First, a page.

I was completely unprepared when the man attacked me. For a split second, I saw him out of the corner of my eye; a big guy, maybe 20 years old, with a broken nose and bared teeth. Then his arm slammed into the side of my head and wrapped around my neck in a stranglehold.

A surge of adrenaline kept me on my feet, fighting back. With one hand, I reached upward across the man's back until I found his hair, grabbed a handful, and yanked as hard as I could. The man's grip on my neck weakened, but in the next instant I felt his foot smack into the back of my knee, and I fell. He loomed over me, pulling his fist back for a killing blow.

"Tap!" I gasped, thumping his lower leg with my fingers. "I tap out!"

The man grinned. His clenched hand relaxed, and he extended it to help me up and dust off my karate gi. "What's the matter with you today, Dr. Beck?" he said. "You used to whip me like I was your bitch."

I laughed. "Hey, watch the sexist language," I said, "or next time I'll kick you so hard your gonads'll pop out of your ears."

The other men in the karate dojo, who were waiting for their turn to spar, cheered. "You tell him, Dr. Beck." "Dude, you know she means it." "Don't go talking trash to Mrs. Pain." These guys loved an underdog. My opponent put his palms together and bowed.

"I apologize," he said. "Won't happen again."

I bowed back. "Apology accepted."

As we sat down and the next pair of students squared off, I looked around the dojo affectionately. I was the smallest person there by a considerable margin, probably the oldest, too. And I was the only female. The men around me were big, mean looking, lavishly tattooed. Once they would have terrified me. Now I couldn't think of a group with whom I felt safer or more relaxed. I trusted my karate buddies a lot more than some of the PTA moms I knew—not in spite of the fact that we tried to clobber each other every time we met but because of it. These were the first people I'd ever really fought with, and as a result we were devoted friends.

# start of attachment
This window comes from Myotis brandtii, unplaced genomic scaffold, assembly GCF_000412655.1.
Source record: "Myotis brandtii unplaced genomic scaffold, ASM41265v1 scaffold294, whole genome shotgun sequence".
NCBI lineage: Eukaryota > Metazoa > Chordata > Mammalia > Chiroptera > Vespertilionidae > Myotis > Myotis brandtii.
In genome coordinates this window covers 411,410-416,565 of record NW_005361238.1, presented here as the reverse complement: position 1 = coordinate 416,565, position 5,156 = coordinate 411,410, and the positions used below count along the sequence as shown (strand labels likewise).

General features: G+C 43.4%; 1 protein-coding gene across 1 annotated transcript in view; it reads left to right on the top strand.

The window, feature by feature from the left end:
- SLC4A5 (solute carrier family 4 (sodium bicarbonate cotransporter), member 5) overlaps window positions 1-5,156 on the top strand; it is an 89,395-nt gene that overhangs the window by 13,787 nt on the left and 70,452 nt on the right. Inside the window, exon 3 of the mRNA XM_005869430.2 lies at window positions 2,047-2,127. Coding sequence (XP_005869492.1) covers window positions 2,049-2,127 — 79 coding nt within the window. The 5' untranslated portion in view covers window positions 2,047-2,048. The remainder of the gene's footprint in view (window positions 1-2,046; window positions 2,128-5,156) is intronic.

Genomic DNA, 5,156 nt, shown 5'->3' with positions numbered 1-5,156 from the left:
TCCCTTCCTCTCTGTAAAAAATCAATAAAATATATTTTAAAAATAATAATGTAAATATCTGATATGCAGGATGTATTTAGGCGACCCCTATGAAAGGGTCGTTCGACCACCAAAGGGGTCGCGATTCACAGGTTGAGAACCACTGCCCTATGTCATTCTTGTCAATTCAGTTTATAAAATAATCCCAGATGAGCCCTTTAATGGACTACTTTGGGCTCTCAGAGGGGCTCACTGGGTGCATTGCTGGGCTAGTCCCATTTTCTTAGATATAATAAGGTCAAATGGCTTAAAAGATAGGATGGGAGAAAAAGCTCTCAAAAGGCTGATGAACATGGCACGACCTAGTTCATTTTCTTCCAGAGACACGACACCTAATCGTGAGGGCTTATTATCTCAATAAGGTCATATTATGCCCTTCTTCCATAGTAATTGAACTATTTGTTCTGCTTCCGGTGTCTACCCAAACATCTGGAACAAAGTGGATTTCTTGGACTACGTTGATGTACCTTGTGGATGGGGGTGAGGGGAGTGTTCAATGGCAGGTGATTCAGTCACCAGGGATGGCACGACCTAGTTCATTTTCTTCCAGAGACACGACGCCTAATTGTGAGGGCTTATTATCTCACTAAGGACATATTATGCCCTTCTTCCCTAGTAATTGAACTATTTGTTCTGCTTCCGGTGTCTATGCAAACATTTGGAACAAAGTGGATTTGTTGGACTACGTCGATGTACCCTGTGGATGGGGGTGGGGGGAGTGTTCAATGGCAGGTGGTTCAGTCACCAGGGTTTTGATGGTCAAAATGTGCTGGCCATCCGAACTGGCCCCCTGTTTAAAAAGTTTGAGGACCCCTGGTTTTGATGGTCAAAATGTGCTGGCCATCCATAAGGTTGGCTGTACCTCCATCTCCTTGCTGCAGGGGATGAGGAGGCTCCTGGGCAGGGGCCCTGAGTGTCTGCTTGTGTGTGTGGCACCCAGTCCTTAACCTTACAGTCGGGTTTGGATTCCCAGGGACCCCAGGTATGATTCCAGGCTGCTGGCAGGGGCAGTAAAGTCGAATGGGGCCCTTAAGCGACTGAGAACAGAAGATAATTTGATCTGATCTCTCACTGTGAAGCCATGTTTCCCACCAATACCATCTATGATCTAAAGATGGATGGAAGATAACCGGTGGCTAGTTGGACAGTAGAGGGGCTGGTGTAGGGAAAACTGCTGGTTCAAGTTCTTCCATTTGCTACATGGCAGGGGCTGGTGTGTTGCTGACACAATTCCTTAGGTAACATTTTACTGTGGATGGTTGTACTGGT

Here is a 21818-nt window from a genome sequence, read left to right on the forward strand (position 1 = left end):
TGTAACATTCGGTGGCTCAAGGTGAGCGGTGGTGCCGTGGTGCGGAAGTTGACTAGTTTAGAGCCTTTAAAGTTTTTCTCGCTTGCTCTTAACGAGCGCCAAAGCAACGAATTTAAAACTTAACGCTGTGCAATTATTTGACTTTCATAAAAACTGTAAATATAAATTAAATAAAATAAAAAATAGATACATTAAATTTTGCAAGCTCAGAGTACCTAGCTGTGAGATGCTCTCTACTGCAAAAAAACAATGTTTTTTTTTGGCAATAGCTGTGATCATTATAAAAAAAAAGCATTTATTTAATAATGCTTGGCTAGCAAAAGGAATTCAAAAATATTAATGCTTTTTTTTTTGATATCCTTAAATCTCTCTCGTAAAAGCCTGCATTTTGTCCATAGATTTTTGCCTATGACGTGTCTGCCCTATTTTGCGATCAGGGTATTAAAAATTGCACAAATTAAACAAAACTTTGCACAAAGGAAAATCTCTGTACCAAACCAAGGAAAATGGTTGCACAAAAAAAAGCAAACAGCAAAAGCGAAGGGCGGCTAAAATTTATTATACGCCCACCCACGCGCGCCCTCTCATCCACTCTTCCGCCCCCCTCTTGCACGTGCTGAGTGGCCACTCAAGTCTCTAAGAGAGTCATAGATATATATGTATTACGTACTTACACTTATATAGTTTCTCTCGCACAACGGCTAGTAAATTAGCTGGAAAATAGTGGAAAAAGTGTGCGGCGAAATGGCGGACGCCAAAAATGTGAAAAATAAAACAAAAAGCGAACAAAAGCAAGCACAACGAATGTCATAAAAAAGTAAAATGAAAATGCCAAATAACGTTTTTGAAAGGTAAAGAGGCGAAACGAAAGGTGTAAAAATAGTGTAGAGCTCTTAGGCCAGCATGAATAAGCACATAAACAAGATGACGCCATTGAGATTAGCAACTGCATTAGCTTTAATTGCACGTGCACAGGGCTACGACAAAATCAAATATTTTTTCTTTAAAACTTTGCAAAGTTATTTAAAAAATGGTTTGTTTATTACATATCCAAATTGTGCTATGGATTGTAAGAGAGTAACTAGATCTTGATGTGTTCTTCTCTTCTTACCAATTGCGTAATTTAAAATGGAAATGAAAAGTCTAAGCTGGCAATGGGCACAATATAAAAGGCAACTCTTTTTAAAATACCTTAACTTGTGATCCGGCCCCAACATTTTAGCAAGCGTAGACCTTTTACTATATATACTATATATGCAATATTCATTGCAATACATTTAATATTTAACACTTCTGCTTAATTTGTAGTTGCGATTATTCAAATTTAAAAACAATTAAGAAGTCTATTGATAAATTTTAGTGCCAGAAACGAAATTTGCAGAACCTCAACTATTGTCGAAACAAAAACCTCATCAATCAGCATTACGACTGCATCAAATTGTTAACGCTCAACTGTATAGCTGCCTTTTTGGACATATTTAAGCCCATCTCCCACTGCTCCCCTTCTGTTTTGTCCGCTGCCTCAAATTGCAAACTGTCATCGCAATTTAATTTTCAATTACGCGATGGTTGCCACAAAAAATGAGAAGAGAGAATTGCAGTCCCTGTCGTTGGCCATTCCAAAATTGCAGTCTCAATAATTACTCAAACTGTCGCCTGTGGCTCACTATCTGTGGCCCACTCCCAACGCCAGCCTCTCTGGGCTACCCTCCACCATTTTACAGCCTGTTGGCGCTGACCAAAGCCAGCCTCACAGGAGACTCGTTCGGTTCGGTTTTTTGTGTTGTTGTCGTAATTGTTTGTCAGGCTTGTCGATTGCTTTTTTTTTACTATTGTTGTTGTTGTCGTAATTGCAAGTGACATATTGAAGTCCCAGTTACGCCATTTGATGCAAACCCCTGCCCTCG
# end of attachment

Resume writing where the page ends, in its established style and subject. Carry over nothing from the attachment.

I started studying martial arts in an attempt to overcome a lifelong fear of conflict. Until I was about 30, I spent most of my time trying to make sure that no one ever became upset with me. I tiptoed around disagreements, swallowed my opinions, tried to read other people's thoughts, and ran away at the merest hint of discord. Not fighting was ruining my relationships.

If this sounds weird to you, you don't understand intimacy. Conflict in close relationships is not only inevitable, it's essential. Intimacy connects people who are inevitably different—as the saying goes, if two people agree about everything, one of them is superfluous. Conflict is the mechanism by which we set boundaries around these differences, so that each party feels safe with the other. Whether the fight is an all-out brawl (someone jumps you in an alley and you struggle physically against that person) or the mildest tiff ("Watch the sexist language." "Sorry. Won't happen again"), conflict is the way we say, "You may go this far with me, and no further." Until we know we can make and hold such boundaries, we never become comfortable enough to relax, be our true selves, and open our hearts.


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